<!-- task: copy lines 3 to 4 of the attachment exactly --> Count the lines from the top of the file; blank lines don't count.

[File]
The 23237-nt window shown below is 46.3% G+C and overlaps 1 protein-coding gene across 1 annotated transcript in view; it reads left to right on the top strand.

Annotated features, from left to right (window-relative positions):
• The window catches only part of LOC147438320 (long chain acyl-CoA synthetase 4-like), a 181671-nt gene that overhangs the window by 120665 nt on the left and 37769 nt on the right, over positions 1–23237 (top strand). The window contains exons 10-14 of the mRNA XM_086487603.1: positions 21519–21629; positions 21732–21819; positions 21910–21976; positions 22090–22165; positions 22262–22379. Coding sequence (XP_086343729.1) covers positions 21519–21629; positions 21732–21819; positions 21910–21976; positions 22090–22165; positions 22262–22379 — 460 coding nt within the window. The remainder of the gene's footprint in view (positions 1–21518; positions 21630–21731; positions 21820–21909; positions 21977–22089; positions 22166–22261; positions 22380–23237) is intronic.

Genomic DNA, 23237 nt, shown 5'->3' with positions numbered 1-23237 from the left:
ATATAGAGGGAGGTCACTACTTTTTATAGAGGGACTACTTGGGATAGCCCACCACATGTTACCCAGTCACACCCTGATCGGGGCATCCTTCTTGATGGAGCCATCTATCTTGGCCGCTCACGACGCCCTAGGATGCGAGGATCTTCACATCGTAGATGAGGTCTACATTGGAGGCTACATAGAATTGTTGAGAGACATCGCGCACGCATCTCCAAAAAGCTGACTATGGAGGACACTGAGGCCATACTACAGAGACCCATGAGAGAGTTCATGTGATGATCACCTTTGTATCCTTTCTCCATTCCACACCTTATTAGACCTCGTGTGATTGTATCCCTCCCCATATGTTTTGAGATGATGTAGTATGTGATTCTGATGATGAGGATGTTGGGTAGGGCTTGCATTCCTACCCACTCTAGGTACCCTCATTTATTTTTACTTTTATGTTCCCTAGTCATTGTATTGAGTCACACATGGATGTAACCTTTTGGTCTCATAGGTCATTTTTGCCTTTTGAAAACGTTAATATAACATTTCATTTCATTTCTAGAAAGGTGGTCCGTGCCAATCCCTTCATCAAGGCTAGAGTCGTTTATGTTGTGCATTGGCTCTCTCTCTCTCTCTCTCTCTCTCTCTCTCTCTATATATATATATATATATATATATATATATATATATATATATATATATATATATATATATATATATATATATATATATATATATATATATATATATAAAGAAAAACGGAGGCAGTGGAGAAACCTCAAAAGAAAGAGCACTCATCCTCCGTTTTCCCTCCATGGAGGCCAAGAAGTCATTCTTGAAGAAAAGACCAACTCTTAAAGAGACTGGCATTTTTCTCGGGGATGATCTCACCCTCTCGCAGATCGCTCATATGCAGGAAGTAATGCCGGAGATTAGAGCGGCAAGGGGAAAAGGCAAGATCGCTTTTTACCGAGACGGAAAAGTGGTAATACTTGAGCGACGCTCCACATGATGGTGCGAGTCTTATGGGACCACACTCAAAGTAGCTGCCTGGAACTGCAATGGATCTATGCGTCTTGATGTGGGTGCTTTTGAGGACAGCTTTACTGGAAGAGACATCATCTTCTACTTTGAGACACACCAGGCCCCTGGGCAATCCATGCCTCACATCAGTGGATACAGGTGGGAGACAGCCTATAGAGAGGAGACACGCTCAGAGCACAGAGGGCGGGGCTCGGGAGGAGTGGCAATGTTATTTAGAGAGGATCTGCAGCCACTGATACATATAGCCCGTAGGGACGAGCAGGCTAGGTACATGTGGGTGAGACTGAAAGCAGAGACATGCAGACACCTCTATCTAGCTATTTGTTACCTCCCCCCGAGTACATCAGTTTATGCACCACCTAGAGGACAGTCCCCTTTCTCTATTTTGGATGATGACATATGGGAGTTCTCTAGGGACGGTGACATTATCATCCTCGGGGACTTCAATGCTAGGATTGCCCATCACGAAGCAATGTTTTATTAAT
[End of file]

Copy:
• The window catches only part of LOC147438320 (long chain acyl-CoA synthetase 4-like), a 181671-nt gene that overhangs the window by 120665 nt on the left and 37769 nt on the right, over positions 1–23237 (top strand). The window contains exons 10-14 of the mRNA XM_086487603.1: positions 21519–21629; positions 21732–21819; positions 21910–21976; positions 22090–22165; positions 22262–22379. Coding sequence (XP_086343729.1) covers positions 21519–21629; positions 21732–21819; positions 21910–21976; positions 22090–22165; positions 22262–22379 — 460 coding nt within the window. The remainder of the gene's footprint in view (positions 1–21518; positions 21630–21731; positions 21820–21909; positions 21977–22089; positions 22166–22261; positions 22380–23237) is intronic.

Genomic DNA, 23237 nt, shown 5'->3' with positions numbered 1-23237 from the left: